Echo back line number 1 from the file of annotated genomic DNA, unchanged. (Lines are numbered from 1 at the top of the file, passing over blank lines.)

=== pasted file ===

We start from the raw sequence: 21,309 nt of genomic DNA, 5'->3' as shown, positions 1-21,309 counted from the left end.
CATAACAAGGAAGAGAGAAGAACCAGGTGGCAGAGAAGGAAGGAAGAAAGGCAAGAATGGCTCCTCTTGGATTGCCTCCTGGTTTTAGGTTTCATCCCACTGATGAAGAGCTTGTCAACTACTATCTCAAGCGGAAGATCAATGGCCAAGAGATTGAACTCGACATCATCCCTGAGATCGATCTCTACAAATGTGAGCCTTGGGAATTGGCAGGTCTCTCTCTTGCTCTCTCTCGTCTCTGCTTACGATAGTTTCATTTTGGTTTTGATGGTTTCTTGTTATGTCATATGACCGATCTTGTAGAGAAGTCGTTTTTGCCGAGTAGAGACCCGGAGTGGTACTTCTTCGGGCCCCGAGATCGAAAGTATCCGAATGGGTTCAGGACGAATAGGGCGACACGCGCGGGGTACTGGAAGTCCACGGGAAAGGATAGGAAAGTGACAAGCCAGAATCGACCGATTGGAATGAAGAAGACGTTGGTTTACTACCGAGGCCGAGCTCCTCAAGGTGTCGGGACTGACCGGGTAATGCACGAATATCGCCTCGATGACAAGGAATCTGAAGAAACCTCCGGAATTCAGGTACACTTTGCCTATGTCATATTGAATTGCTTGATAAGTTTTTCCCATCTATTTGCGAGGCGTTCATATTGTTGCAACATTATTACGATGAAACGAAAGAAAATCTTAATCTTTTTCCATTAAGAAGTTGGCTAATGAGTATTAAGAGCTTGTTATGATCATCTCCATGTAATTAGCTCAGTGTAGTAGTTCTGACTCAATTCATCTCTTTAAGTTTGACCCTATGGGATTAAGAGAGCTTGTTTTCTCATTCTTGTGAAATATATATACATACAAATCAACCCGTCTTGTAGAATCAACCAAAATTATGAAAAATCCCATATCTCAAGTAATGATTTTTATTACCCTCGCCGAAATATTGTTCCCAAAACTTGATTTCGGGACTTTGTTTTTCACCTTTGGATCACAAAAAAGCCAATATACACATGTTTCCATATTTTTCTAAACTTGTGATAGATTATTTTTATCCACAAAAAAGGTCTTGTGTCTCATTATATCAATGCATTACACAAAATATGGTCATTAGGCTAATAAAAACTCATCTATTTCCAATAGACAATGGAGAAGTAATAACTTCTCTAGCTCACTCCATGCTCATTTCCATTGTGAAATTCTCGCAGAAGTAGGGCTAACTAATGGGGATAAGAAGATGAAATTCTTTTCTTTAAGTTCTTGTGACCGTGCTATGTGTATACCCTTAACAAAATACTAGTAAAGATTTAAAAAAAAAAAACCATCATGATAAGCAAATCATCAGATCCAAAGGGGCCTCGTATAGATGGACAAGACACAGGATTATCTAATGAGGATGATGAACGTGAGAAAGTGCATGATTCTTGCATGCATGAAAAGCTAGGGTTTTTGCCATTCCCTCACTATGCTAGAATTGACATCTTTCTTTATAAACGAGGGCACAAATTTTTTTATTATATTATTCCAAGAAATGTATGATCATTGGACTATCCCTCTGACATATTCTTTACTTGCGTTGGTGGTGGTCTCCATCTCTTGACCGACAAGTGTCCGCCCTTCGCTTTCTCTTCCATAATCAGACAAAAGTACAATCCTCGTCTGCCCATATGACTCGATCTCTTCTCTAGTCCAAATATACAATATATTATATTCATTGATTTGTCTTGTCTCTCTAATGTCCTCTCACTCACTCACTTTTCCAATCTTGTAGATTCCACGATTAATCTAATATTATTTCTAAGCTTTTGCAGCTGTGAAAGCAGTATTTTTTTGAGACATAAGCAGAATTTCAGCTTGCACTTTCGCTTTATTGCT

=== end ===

We start from the raw sequence: 21,309 nt of genomic DNA, 5'->3' as shown, positions 1-21,309 counted from the left end.